At least, that’s what I thought.

grease me!

Like this pan, the day started pretty usual. Pretty boring. A little slippery from not sleeping enough, but it was nothing out of the ordinary. For those of you who don’t know, IB is pretty much synonymous with sleep-deprived.

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But then it turned out that the chemistry test was alright. Not amazing. Not awful. Seems good to me. Just mix in a little bit of chocolate and it’ll make your day, right?

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Just melt it with some delicious, dark chocolate and creamy butter.

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And some dark brown sugar. Is it just me, or does brown sugar kind of taste like raisins? Not that I’ve been eating spoonfuls of sugar, of course.

And the caster sugar is so pretty! Just like snow! We had the most wonderful snowfall on valentines day. It was so soft and floaty, like icing sugar! But it didn’t taste like icing sugar. Especially when it went into my eye.

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Which leaves us with…one batch of delicious brownies. Oh, didn’t I say that they were low-fat? Oops, my bad. They’re still deliciously fudgy, though! And not too sweet, either – just the way I like it. Chocolate > sugar.

low-fat-brownie-recipe-card

But some things are too sweet for words.

valentines

loves!

brownie mosaic cheesecake, part 二

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The reason I baked a packet mix the other day, or joining “the dark side” as Alan affectionately called it, is because it was part of a bigger picture. Juggling the ridiculous mountain of Biology past papers and baking, it seemed like a good way to use up some brownies and time. So what is a brownie mosaic cheesecake?

A brownie mosaic cheesecake is…a toasty caramelly-digestive biscuit base, topped with a fluffy vanilla cheesecake with – hold your horses! – an abundance of fudgy, brownie chunks floating in it. The result? One pretty damn orgasmic cheesecake.

It’s time to get down to some serious business. Put on your apron, tie back your hair and roll up those sleeves. We are going to…take out your cream cheese and yoghurt from the fridge. You want to let them warm to room temperature before we do anything because cream cheese hardens really easily.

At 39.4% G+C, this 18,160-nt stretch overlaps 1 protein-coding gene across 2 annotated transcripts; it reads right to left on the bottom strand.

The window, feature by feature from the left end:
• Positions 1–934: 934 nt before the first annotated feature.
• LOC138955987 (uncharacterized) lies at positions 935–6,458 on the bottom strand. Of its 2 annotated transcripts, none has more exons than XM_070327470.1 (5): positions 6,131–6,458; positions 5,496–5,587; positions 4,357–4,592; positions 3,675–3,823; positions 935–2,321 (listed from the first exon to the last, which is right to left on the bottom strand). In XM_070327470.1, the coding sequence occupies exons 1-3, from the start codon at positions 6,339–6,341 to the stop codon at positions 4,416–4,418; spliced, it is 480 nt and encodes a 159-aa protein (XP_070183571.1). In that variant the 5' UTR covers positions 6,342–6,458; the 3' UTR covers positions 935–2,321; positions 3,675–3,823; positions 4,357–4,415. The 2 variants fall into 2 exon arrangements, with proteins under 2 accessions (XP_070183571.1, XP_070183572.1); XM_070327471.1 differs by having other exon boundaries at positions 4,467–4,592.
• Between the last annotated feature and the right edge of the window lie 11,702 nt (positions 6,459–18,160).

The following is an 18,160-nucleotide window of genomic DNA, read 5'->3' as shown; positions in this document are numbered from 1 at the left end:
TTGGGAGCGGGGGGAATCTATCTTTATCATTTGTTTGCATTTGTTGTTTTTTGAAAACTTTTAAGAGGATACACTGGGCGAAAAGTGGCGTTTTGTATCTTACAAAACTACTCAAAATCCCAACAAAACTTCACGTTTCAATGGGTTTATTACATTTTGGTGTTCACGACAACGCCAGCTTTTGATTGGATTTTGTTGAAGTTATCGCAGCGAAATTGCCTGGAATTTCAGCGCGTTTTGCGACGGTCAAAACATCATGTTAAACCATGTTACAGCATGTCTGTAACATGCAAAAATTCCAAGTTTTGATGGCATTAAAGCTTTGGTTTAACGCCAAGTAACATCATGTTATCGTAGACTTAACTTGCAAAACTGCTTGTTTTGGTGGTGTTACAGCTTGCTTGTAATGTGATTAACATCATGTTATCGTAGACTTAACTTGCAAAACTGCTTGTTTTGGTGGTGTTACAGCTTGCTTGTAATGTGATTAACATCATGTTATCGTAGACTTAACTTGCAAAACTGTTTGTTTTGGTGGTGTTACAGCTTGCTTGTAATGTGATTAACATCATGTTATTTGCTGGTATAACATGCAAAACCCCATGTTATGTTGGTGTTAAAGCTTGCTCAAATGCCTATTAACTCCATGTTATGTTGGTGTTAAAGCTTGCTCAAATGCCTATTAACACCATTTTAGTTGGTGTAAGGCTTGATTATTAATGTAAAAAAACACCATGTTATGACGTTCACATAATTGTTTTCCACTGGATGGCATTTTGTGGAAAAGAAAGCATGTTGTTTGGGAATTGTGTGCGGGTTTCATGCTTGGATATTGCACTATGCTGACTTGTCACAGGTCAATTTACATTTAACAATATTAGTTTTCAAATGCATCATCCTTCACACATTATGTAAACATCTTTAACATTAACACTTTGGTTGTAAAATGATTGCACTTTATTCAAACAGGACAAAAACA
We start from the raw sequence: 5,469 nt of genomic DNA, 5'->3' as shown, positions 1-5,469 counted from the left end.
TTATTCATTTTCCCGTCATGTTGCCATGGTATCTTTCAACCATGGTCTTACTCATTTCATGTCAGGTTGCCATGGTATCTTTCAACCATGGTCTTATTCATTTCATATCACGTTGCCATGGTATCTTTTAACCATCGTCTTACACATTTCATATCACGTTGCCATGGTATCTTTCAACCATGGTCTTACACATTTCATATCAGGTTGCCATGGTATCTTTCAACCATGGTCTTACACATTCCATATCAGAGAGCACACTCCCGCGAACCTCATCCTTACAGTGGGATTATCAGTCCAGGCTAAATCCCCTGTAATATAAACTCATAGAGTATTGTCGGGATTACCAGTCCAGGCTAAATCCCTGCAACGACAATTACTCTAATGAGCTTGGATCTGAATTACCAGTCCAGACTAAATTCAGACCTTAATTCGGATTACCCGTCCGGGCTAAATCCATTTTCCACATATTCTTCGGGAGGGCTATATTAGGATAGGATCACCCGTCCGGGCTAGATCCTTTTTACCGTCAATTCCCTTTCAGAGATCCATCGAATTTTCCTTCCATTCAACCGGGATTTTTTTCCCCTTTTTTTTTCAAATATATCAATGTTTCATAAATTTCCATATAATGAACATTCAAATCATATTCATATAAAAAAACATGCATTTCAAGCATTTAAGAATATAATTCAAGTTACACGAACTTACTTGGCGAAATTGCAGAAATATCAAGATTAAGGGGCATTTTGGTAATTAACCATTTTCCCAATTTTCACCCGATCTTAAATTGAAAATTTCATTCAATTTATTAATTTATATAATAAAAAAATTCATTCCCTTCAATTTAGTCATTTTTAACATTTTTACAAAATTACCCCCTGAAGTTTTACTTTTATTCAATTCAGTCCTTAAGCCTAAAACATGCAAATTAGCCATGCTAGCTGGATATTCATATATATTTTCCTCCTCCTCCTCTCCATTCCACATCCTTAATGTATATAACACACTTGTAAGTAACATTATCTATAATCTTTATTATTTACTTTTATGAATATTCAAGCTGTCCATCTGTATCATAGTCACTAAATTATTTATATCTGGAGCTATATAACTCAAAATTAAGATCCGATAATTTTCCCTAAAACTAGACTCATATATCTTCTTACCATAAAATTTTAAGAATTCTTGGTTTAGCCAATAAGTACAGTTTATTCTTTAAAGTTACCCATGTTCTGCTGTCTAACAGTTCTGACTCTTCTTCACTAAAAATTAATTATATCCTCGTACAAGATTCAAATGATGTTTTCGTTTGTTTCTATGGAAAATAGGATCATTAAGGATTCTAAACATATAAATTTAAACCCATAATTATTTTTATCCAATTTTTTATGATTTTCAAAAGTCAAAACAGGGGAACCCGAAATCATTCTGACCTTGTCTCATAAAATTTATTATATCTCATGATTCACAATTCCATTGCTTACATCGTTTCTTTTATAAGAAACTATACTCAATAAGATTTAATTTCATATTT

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Now we begin. You want to get some digestive biscuit first. I’m sure an oreo or chocolate biscuit base would be equally blissful, but nothing carries a toffee-like flavour like digestive biscuits do. So there. I used about 175g of digestive biscuits for this crust. If you’re one of those people who absolutely love crust, like me, you can double the crust for a doubly delicious cheesecake. Damn. I should have done that.

Anyway, select your weapon of choice. I decided that the meat tenderising hammer was a good way to smash some biscuits to oblivion.

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But then I felt that my gigantic mixing bowl’s life was in danger, so I settled on a much less threatening wooden rolling pin.

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Of course, you could just chuck all of it into the food processor but I really cannot be bothered to wash that thing, so instead, I spent a good 10 minutes smashing biscuits into crumbs. Did that not make sense? Get used to it.

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Once your biscuits are sufficiently crushed (chunks are cute too!), chuck in 3 tablespoons of fine brown sugar. Then melt 2 tablespoons of butter and 2 tablespoons of black treacle in the microwave. Do this in little increments of 5-10 seconds because if the treacle boils…well, good luck. Vaguely whisk this mixture together, even though it really doesn’t want to and pour it into your biscuit crumbs (Hulk! Smash!). Mash the mixture together with a pinch of salt until it’s nicely blended and there are no pebbles of brown sugar.